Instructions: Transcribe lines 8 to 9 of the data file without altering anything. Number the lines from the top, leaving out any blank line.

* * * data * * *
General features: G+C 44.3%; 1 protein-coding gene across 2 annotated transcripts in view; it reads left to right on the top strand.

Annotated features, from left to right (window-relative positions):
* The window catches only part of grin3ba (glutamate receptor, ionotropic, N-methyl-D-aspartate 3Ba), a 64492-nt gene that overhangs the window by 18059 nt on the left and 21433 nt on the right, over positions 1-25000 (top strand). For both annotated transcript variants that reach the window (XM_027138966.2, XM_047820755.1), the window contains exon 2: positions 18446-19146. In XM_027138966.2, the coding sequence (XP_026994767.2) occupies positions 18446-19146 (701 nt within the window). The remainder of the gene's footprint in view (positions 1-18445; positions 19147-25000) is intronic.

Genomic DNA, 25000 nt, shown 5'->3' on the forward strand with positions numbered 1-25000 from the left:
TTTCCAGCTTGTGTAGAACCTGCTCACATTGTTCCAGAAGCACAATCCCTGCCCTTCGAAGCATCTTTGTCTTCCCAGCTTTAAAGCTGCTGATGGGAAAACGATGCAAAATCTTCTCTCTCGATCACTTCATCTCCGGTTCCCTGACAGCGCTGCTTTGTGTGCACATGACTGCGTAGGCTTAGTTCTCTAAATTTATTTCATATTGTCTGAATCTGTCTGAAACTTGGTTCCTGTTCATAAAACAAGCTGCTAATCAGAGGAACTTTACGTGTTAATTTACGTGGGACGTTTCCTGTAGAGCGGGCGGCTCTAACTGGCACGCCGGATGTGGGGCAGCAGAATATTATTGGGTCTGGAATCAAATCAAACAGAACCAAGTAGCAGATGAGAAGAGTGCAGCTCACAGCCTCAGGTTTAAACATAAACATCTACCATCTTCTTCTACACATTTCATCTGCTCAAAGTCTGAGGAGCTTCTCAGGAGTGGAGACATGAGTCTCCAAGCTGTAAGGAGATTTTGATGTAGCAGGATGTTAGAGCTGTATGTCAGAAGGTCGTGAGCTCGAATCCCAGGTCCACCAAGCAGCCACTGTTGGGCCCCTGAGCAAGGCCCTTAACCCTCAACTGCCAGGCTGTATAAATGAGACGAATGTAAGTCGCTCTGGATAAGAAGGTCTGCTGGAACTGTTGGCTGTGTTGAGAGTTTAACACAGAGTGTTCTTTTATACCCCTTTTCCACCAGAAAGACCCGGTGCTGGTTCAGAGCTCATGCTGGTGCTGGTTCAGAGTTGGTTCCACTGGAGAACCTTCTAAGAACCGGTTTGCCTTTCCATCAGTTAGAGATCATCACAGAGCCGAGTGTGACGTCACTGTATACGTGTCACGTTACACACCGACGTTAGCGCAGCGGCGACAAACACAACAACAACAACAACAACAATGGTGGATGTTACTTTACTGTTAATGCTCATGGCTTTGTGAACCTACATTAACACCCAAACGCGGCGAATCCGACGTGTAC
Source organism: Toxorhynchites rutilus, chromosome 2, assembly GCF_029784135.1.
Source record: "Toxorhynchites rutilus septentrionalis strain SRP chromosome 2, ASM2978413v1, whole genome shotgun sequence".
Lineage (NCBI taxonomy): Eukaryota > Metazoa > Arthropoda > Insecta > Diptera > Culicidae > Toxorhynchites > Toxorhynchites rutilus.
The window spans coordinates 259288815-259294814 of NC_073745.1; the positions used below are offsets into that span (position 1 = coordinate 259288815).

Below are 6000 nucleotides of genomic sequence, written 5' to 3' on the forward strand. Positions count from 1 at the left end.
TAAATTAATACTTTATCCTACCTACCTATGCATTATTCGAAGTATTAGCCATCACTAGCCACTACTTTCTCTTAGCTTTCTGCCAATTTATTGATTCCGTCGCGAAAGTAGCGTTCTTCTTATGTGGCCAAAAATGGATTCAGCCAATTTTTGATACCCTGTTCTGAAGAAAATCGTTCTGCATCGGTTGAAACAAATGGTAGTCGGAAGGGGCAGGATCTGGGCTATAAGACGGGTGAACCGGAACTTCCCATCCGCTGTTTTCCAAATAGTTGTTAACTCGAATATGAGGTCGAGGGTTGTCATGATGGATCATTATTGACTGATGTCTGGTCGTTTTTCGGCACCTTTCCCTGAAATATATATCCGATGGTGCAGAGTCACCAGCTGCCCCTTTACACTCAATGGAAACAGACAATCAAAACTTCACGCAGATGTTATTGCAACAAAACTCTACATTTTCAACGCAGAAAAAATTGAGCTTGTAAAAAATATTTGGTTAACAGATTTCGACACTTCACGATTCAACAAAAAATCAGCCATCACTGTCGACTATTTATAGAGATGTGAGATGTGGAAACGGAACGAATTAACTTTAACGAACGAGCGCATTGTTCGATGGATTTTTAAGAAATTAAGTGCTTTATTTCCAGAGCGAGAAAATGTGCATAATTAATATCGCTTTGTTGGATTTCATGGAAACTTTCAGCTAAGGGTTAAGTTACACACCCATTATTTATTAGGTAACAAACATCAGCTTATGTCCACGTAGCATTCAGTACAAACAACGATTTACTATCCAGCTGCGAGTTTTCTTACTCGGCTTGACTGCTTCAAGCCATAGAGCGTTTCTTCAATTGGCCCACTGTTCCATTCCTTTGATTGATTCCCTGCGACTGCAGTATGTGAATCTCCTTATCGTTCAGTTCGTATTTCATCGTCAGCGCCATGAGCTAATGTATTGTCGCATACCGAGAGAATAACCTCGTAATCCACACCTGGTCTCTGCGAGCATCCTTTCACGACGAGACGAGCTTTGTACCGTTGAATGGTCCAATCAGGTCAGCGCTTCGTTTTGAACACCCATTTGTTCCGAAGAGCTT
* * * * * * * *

Lineage (NCBI taxonomy): Eukaryota > Metazoa > Arthropoda > Insecta > Diptera > Culicidae > Toxorhynchites > Toxorhynchites rutilus.
The window spans coordinates 259288815-259294814 of NC_073745.1; the positions used below are offsets into that span (position 1 = coordinate 259288815).